Netflix's new urban fantasy movie Bright, starring Will Smith and Joel Edgerton, has been savaged by critics and described as the "worst movie of 2017," but Netflix viewers who give it a chance might find themselves pleasantly surprised. The streaming service has been investing heavily in original movies, like the charming (but harrowing) Okja and child-soldier drama Beasts of No Nation. Bright, a buddy-cop action film set in a world where humans, orcs, elves and other magical creatures co-exist in a world otherwise much like our own, was directed by David Ayer (Suicide Squad) and developed from an original script by Max Landis (Chronicle).
Smith and Edgerton play cop partners Daryl Ward and Nick Jakoby, respectively. Jakoby, as the first orc officer to join the LAPD, is an outcast and derided as a "diversity hire" (if you've seen Zootopia, you know the drill). Ward was recently shot in the chest by an orc while on duty, and the movie begins with the two officers being uncomfortably reunited following Ward's convalescence. He doesn't have much time to ease back into things, however, as Ward and Jakoby soon find themselves embroiled in a deadly game of capture the flag, after finding a catastrophically powerful magic wand that has dirty cops, the FBI, multiple gang leaders and a band of elven terrorists chasing after it.
Related: The Most Brutal Reviews of Bright
As of the time of writing, Bright's Rotten Tomatoes score is sitting at 30%, and critics didn't hold back. IndieWire gave it the "worst movie of 2017" accolade and adds, "You couldn’t have a worse experience in a movie theater if you saw 'Salò, or the 120 Days of Sodom' in 4DX." Vox called it "a big waste of everybody's time." Entertainment Weekly dismissed it as, "lazy nonsense that's too silly to be good and too self-serious to be any fun." Even Screen Rant's own review describes Bright as, "a muddled mess of a film that fails to produce any fresh concepts or creative ideas."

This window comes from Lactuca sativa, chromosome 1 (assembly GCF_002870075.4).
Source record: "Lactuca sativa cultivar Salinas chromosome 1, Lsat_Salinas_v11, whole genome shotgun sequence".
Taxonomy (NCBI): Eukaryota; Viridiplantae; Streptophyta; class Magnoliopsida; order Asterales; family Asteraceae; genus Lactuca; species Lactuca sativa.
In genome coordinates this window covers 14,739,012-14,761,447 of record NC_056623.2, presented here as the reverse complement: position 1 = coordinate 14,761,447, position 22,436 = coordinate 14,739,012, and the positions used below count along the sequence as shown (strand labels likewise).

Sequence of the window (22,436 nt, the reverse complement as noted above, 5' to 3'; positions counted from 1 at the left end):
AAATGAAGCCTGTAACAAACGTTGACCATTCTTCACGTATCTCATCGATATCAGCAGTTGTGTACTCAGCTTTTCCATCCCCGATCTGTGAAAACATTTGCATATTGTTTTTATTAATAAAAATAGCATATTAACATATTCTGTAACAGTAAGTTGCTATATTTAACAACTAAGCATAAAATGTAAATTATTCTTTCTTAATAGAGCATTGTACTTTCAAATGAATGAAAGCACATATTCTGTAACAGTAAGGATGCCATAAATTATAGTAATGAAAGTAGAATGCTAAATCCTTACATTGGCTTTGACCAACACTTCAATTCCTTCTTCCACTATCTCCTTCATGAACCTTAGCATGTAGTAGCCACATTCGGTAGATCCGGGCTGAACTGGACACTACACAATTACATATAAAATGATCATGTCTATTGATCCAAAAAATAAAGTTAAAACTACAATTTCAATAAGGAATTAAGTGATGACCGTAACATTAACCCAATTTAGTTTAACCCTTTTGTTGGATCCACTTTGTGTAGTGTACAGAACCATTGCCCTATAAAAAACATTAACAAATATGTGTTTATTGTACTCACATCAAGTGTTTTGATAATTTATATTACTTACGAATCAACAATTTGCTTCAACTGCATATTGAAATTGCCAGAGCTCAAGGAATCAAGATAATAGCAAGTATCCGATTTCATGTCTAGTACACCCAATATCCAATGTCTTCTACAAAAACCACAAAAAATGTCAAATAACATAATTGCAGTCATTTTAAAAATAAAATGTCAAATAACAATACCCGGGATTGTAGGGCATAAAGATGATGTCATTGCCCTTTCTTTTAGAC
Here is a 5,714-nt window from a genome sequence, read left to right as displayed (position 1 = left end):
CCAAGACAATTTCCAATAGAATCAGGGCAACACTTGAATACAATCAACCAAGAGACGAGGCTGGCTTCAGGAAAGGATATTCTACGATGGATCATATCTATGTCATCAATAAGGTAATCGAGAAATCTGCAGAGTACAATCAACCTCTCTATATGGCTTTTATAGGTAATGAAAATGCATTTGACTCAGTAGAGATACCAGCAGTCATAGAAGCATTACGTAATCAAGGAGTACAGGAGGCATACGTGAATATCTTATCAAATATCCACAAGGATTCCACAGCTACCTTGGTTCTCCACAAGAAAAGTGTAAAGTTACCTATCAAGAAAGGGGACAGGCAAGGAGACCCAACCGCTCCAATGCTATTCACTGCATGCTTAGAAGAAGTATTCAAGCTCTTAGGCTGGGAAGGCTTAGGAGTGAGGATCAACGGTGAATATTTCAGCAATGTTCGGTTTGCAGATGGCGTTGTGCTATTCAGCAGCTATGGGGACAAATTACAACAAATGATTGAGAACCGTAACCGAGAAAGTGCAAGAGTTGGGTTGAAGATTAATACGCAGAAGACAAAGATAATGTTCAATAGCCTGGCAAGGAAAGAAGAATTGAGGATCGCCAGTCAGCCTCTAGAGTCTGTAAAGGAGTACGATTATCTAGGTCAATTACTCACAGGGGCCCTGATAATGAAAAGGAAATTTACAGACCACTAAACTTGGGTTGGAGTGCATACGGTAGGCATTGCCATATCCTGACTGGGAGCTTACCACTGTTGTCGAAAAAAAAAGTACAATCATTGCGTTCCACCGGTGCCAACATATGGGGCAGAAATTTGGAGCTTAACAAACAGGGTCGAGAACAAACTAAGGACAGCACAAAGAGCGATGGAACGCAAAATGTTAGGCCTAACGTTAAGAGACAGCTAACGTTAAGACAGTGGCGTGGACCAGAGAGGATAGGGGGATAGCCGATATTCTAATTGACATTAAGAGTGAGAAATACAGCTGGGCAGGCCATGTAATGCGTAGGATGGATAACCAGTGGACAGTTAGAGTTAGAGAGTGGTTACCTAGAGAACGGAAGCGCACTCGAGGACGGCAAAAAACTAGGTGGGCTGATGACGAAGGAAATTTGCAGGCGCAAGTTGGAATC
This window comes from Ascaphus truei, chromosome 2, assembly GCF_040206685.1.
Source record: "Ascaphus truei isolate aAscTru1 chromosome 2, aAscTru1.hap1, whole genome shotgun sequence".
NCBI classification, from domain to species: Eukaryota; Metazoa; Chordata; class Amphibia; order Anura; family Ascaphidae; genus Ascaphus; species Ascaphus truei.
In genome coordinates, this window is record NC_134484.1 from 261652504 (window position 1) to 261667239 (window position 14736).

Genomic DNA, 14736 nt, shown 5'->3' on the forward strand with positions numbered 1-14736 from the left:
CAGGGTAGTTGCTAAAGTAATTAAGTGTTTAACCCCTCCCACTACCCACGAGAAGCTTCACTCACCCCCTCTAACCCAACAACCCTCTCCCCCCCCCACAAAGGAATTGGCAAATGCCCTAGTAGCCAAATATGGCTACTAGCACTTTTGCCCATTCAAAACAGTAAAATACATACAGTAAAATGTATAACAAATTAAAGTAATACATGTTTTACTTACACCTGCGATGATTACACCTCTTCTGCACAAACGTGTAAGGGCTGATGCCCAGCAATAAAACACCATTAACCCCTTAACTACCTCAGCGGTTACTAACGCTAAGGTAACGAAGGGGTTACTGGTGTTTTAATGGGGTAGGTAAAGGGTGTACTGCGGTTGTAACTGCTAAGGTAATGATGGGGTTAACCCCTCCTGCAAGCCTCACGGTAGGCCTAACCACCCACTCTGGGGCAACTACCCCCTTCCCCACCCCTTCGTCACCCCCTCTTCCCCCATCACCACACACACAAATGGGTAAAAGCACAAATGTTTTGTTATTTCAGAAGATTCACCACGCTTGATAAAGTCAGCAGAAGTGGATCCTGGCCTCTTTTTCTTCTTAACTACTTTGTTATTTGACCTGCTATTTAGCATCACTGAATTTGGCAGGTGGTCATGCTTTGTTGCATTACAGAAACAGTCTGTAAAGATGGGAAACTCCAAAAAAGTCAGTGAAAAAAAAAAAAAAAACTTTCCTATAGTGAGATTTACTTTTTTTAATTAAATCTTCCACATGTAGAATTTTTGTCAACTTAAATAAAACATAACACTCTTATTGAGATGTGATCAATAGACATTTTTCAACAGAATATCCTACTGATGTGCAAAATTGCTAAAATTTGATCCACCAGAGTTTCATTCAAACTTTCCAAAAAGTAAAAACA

If you watch Bright out of morbid curiosity, perhaps expecting a fantasy version of Battlefield Earth, you'll soon find that it doesn't quite live up to its notoriety. It may not be the best movie of the year, or even the best Netflix movie of the year, but R.I.P.D. it is not. In the main Reddit discussion of the movie, the general consensus is that Bright is flawed but fun, with some favorably comparing it to the tabletop RPG Shadowrun, and others praising its world-building. Many commenters indicated that they'd like to see more of the world - whether in the upcoming sequel or a spinoff TV show. And, for what it's worth, the user rating on Rotten Tomatoes is currently 90%.
Despite its weaknesses, which include some cheesy dialogue and some incredibly pointless lore that could easily have been dropped, there's a lot to like about Bright. Will Smith fits comfortably into the cynical veteran cop role, and Edgerton is a great foil for him as the amusingly naive Jakoby. There are car chases, shoot-outs, and selective but memorable use of slow-mo. And, as others have noted, Bright's world-building (confusing lore aside) is executed very well. There's no long, boring opening monologue explaining the alternate history of the world and all the factions; instead we're introduced to this version of Los Angeles via a montage of graffiti highlighting the tensions between the races. Best of all, the movie casually throws in tantalizing glimpses of the magical world that are not highlighted or explained by the characters - like a brief shot of a dragon flying over the city at night.
One area where Bright has received almost universal criticism is its handling of racial politics, but really the worst thing about this aspect of the movie is how little it's explored. The message doesn't get much deeper than "racism is bad," though Jakoby's character arc is based around the conflict he feels due to being torn between his identity as an orc, and his identity as a cop. For the most part, Bright treads a well-worn path; the trope of racism between different species of magical creatures is so common in the fantasy genre that it's barely noteworthy here.
Like Ayer's previous film, Suicide Squad, Bright suffers from occasional dodgy dialogue, a forgettable villain, and end-of-the-world stakes that feel kind of forced. But it's by no means the worst movie of 2017, and while the reception has been mixed on both sides of the critic/general audience divide, some people are finding a lot to love about it.
Since Bright is on Netflix, watching it isn't as much of a commitment as spending money on a ticket and popcorn. We recommend checking out at least the first 15 minutes to see if it grabs your interest, rather than dismissing it solely based on the reviews.
- Bright (2017) release date: Dec 22, 2017